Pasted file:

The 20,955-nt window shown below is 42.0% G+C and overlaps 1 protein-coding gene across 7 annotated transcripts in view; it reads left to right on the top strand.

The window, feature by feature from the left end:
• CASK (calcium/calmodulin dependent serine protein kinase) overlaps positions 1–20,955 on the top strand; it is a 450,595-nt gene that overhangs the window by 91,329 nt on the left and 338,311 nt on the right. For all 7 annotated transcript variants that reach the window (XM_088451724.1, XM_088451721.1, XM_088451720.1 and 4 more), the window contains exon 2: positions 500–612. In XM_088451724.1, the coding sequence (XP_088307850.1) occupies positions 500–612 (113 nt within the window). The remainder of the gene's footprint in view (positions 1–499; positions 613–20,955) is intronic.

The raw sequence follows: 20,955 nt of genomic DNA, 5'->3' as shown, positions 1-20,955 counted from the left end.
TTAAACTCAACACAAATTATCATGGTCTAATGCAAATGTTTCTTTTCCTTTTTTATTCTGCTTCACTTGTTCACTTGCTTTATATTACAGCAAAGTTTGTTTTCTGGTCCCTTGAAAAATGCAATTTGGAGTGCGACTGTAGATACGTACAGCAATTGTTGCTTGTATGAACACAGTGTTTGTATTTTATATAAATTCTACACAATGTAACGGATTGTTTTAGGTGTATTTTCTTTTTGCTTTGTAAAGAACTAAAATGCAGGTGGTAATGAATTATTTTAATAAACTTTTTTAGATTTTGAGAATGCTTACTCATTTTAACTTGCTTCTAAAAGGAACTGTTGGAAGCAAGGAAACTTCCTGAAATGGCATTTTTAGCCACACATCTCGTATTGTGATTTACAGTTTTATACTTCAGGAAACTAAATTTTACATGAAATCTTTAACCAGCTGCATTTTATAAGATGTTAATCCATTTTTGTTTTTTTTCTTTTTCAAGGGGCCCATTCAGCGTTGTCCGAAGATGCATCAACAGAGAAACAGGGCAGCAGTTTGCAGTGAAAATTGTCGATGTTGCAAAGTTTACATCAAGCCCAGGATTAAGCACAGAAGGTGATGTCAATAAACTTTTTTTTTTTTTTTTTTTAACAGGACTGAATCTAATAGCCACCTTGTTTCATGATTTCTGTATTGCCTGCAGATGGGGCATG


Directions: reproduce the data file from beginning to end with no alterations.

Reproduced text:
The 20,955-nt window shown below is 42.0% G+C and overlaps 1 protein-coding gene across 7 annotated transcripts in view; it reads left to right on the top strand.

The window, feature by feature from the left end:
• CASK (calcium/calmodulin dependent serine protein kinase) overlaps positions 1–20,955 on the top strand; it is a 450,595-nt gene that overhangs the window by 91,329 nt on the left and 338,311 nt on the right. For all 7 annotated transcript variants that reach the window (XM_088451724.1, XM_088451721.1, XM_088451720.1 and 4 more), the window contains exon 2: positions 500–612. In XM_088451724.1, the coding sequence (XP_088307850.1) occupies positions 500–612 (113 nt within the window). The remainder of the gene's footprint in view (positions 1–499; positions 613–20,955) is intronic.

The raw sequence follows: 20,955 nt of genomic DNA, 5'->3' as shown, positions 1-20,955 counted from the left end.
TTAAACTCAACACAAATTATCATGGTCTAATGCAAATGTTTCTTTTCCTTTTTTATTCTGCTTCACTTGTTCACTTGCTTTATATTACAGCAAAGTTTGTTTTCTGGTCCCTTGAAAAATGCAATTTGGAGTGCGACTGTAGATACGTACAGCAATTGTTGCTTGTATGAACACAGTGTTTGTATTTTATATAAATTCTACACAATGTAACGGATTGTTTTAGGTGTATTTTCTTTTTGCTTTGTAAAGAACTAAAATGCAGGTGGTAATGAATTATTTTAATAAACTTTTTTAGATTTTGAGAATGCTTACTCATTTTAACTTGCTTCTAAAAGGAACTGTTGGAAGCAAGGAAACTTCCTGAAATGGCATTTTTAGCCACACATCTCGTATTGTGATTTACAGTTTTATACTTCAGGAAACTAAATTTTACATGAAATCTTTAACCAGCTGCATTTTATAAGATGTTAATCCATTTTTGTTTTTTTTCTTTTTCAAGGGGCCCATTCAGCGTTGTCCGAAGATGCATCAACAGAGAAACAGGGCAGCAGTTTGCAGTGAAAATTGTCGATGTTGCAAAGTTTACATCAAGCCCAGGATTAAGCACAGAAGGTGATGTCAATAAACTTTTTTTTTTTTTTTTTTTAACAGGACTGAATCTAATAGCCACCTTGTTTCATGATTTCTGTATTGCCTGCAGATGGGGCATG